18 April 2019

A First-Principle Based Theory Predicts Observed Moisture Sensitivity of Soil Heterotrophic Respiration

Moisture sensitivity of soil heterotrophic respiration can be predicted based on first principles.


Microbial substrate affinity parameters are critical for modeling soil biogeochemistry dynamics, including CH4, oxygen, and dissolved organic carbon. Traditionally, modelers have relied on calibration for these parameters, which often leads to unresolvable equifinality. Here, LBNL scientists developed a first-principle based theory to predict these parameters in variably saturated soils (Tang and Riley, 2019). The theory uses readily measured soil physical parameters and theoretically well-constrained microbial parameters and explains the large variability in observed affinity parameters used in many existing land biogeochemistry models. The authors then predicted how soil moisture regulates soil heterotrophic respiration and demonstrated that the method can reduce this substantial uncertainty in current land models.


The analysis demonstrates that: (1) existing model applications have underestimated the variability of affinity parameters for gases like CH4 and O2, and aqueous solutes like DOC and NO3- ; (2) a significant fraction of affinity parameter variability results from abiotic, rather than biological, factors; and (3) it is possible to predict the dynamic moisture sensitivity of soil heterotrophic respiration.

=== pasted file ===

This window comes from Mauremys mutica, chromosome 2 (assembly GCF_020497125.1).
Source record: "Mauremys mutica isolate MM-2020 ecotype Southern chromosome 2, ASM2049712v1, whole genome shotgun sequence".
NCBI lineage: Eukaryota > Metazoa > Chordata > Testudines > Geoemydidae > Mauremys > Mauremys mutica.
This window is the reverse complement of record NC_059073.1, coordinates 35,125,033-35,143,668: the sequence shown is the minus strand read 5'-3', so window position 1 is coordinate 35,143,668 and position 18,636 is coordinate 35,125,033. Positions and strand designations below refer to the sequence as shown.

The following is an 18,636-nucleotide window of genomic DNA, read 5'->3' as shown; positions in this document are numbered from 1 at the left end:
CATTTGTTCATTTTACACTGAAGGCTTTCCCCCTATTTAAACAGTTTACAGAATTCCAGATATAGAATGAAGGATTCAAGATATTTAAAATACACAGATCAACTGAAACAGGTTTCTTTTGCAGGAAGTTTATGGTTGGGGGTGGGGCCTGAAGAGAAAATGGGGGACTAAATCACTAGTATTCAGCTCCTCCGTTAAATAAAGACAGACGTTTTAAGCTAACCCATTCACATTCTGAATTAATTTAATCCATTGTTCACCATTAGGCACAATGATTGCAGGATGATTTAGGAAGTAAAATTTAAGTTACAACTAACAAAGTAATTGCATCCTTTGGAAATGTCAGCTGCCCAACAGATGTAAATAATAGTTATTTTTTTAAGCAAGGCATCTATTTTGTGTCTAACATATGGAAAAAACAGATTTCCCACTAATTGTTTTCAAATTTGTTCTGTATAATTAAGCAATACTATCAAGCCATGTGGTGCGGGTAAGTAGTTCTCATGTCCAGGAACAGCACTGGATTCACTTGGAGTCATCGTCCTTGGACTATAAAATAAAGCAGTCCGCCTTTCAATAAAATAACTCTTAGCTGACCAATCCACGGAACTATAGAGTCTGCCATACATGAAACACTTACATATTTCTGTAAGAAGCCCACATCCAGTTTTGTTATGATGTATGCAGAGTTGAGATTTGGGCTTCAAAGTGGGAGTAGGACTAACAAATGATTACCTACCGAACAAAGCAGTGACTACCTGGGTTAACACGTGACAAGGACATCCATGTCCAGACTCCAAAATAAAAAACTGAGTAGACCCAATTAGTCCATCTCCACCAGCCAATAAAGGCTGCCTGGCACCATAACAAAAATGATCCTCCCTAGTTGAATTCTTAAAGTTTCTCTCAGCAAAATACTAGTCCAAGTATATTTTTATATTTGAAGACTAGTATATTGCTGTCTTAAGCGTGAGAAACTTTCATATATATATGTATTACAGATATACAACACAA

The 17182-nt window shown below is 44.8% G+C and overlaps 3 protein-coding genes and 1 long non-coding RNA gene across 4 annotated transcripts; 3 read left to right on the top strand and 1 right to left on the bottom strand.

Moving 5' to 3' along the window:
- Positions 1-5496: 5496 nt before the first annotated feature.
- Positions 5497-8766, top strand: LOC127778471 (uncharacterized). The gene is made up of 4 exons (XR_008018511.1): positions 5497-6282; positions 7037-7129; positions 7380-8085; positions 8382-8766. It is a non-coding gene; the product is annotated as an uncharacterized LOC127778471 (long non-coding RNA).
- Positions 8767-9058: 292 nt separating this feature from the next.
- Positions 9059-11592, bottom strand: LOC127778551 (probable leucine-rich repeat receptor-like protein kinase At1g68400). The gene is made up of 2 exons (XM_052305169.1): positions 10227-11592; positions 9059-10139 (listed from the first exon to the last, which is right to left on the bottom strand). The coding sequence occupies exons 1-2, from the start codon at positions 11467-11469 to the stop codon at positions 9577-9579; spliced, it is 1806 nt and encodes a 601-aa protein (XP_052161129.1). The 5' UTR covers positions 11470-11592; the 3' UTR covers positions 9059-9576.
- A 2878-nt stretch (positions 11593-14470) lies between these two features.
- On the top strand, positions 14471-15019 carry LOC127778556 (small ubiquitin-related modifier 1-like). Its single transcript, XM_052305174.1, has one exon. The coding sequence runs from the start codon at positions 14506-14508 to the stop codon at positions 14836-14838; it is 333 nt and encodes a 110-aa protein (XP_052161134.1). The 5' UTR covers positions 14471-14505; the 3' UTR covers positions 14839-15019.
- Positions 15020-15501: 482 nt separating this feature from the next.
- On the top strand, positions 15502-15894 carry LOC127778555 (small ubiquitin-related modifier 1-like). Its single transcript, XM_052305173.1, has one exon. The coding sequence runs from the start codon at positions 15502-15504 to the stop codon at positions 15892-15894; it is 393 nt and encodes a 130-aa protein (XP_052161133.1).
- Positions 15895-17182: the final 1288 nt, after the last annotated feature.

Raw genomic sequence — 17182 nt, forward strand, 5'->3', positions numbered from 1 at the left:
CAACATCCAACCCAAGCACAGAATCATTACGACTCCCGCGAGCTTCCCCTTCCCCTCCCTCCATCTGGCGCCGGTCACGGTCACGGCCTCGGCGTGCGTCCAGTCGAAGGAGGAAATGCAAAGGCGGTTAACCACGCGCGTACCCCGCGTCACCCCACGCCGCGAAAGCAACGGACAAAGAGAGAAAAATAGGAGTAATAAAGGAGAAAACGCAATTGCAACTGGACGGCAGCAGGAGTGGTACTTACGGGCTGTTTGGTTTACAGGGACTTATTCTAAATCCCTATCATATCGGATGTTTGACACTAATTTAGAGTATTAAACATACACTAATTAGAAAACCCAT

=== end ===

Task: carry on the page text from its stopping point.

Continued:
Land biogeochemistry models often attempt to represent how various substrates, such as CH4, O2, dissolved organic carbon, and aqueous nutrients, are acquired by microbes and plants. These calculations rely on Michaelis-Menten-Monod-type substrate kinetics, which include a substrate affinity parameter. Traditionally, these parameters are obtained by parameter fitting against very uncertain measurements, and they are often assumed not to be affected by soil moisture. As a result, the parameters are usually very uncertain, and model predictions are therefore compromised by parametric equifinality. LBNL scientists developed a new theory and analytical formulations of how such parameters vary with soil moisture by combining concepts of diffusion integrated across spatial scales (soil matrix, soil aggregate, microbial cells) and biogeochemical kinetic theory. The theory successfully explained why calibration often results in large ranges of the affinity parameter for a given substrate, and demonstrated that it is possible to predict how the coupled interactions between soil physical properties, substrate characteristics, microbial traits, and chemical pathways lead to the often-observed parabolic shape of soil heterotrophic respiration moisture sensitivity. This study presents a first-principle based modeling approach for soil biogeochemical interactions with soil moisture, is extensible to other poorly constrained controls on soil biogeochemistry, and can significantly reduce the parameterization equifinality common in land models.

William J. Riley
Lawrence Berkeley National Laboratory